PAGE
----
Opal Issan

and 3 more

The ambient solar wind plays a significant role in propagating interplanetary coronal mass ejections and is an important driver of space weather geomagnetic storms. A computationally efficient and widely used method to predict the ambient solar wind radial velocity near Earth involves coupling three models: Potential Field Source Surface, Wang-Sheeley-Arge (WSA), and Heliospheric Upwind eXtrapolation. However, the model chain has eleven uncertain parameters that are mainly non-physical due to empirical relations and simplified physics assumptions. We, therefore, propose a comprehensive uncertainty quantification (UQ) framework that is able to successfully quantify and reduce parametric uncertainties in the model chain. The UQ framework utilizes variance-based global sensitivity analysis followed by Bayesian inference via Markov chain Monte Carlo to learn the posterior densities of the most influential parameters. The sensitivity analysis results indicate that the five most influential parameters are all WSA parameters. Additionally, we show that the posterior densities of such influential parameters vary greatly from one Carrington rotation to the next. The influential parameters are trying to overcompensate for the missing physics in the model chain, highlighting the need to enhance the robustness of the model chain to the choice of WSA parameters. The ensemble predictions generated from the learned posterior densities significantly reduce the uncertainty in solar wind velocity predictions near Earth.

Ryan McGranaghan

and 11 more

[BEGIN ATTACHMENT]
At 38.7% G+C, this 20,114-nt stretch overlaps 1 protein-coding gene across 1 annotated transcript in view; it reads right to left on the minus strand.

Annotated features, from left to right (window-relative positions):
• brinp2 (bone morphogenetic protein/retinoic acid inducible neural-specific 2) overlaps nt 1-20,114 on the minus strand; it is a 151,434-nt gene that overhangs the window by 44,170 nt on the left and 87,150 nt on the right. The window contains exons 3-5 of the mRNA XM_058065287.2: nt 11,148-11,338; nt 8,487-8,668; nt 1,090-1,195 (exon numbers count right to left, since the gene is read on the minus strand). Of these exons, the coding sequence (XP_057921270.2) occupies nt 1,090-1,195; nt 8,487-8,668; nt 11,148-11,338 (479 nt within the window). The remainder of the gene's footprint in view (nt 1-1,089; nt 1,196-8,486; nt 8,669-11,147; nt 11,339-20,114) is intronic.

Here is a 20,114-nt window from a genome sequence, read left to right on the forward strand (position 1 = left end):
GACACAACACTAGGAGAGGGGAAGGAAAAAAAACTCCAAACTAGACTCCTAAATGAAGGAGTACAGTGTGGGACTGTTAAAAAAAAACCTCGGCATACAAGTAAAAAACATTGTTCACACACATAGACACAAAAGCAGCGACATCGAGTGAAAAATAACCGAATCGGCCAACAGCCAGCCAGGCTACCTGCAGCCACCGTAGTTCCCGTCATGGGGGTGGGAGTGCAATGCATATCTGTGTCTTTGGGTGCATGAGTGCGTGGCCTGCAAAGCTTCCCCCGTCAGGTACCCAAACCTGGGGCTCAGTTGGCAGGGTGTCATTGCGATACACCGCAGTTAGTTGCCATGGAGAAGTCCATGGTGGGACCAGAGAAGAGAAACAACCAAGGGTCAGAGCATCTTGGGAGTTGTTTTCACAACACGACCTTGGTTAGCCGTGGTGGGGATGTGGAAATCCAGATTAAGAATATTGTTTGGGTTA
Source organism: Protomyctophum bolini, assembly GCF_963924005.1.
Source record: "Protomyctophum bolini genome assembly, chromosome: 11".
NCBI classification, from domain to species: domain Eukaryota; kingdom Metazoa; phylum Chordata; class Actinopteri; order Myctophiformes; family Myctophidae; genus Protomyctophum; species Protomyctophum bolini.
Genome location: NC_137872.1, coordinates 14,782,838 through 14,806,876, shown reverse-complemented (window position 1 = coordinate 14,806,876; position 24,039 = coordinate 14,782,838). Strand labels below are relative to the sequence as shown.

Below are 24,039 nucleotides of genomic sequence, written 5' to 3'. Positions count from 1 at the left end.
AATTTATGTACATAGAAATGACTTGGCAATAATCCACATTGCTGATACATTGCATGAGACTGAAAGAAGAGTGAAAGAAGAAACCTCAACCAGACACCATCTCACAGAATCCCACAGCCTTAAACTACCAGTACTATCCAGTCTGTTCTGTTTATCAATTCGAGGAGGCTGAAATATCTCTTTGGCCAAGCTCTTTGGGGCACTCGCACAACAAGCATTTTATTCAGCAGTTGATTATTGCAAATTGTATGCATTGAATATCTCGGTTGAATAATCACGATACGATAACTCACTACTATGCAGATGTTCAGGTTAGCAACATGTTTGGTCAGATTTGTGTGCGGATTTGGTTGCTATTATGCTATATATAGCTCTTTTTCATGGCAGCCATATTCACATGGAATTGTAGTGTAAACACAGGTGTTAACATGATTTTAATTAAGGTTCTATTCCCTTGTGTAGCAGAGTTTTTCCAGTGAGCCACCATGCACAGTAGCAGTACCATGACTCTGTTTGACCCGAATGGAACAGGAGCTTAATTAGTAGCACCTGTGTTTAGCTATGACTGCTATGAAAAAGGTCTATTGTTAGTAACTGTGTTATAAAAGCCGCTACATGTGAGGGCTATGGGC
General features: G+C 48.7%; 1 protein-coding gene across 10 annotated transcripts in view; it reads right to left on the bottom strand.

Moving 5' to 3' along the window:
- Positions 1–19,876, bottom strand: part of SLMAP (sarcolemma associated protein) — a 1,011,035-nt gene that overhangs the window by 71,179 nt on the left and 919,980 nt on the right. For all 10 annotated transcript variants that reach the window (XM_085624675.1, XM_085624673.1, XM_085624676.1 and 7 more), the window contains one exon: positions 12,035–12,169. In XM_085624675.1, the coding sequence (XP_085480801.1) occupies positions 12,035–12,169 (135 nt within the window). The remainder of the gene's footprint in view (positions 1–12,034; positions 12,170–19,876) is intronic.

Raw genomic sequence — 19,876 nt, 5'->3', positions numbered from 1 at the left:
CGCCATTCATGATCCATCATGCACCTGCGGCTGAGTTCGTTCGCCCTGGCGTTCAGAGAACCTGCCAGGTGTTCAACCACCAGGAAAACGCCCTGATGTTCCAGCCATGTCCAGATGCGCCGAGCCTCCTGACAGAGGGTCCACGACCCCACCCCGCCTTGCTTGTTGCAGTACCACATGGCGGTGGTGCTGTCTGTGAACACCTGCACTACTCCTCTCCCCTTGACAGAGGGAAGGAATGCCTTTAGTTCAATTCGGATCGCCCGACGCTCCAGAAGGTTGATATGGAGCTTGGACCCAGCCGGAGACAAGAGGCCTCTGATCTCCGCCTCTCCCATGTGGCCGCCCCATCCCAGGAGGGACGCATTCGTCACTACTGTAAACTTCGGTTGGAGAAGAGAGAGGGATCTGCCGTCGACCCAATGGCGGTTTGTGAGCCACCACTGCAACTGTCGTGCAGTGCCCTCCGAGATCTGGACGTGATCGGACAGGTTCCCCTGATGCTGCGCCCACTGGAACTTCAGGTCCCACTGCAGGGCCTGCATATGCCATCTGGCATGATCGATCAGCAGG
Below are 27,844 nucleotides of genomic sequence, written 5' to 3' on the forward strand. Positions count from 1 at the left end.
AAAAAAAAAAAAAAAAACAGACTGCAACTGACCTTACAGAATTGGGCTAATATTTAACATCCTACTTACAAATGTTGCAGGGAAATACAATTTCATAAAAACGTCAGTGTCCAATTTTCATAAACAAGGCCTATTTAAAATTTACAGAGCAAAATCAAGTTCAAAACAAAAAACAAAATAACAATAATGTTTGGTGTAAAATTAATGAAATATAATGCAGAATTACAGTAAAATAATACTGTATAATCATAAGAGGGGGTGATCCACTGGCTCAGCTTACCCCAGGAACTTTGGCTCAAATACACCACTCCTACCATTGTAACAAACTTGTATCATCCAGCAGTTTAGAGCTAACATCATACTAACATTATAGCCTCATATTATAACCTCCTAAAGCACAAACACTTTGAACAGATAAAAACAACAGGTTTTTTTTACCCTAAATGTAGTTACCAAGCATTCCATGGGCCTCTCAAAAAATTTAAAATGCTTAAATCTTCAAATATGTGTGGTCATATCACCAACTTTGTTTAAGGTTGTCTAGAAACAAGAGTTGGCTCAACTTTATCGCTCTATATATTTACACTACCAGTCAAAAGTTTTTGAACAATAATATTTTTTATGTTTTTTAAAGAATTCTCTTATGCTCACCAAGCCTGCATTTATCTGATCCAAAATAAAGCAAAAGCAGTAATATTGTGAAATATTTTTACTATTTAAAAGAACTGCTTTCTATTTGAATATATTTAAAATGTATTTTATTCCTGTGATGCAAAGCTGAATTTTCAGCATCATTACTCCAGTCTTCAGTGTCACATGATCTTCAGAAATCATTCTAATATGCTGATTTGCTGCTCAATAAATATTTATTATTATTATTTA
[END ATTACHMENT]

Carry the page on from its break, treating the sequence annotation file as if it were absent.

The magnetosphere, ionosphere and thermosphere (MIT) act as a coherently integrated system (geospace), driven in part by solar influences and characterized by variability and complexity. Among the most important and yet uncertain aspects of the geospace system is energy and momentum coupling between regions, which is, in part, accomplished by the transfer of charged particles from the magnetosphere to the ionosphere in a process known as particle precipitation, and in the opposite direction by ion outflow. Both processes are inherently multiscale and manifest the variabilities and complexities of the geospace system. Despite the importance of the transfer of particles, existing models are increasingly ill-equipped to provide the specification necessary for the growing demand for geospace now- and forecasts. Due to recent trends in the availability of data, we now face an exciting opportunity to progress particle transfer in geospace through the intersection of traditional approaches and state-of-the-art data-driven sciences. We reveal novel particle transfer models utilizing machine learning (ML), present results from the models, and provide an evaluation of their capabilities including comparisons with observations and the current ’state-of-the-art’ models (e.g., OVATION Prime for particle precipitation and the Gamera-Ionosphere Polar Wind Model for ion outflow). We detail the data wrangling required to utilize the available geospace observations to make progress on the long-standing challenge of particle transfer and place specific emphasis on the discovery possible when ML models are appropriate and robustly interrogated in the context of physical understanding. Our presentation helps illustrate the trends in the application of data science in space science.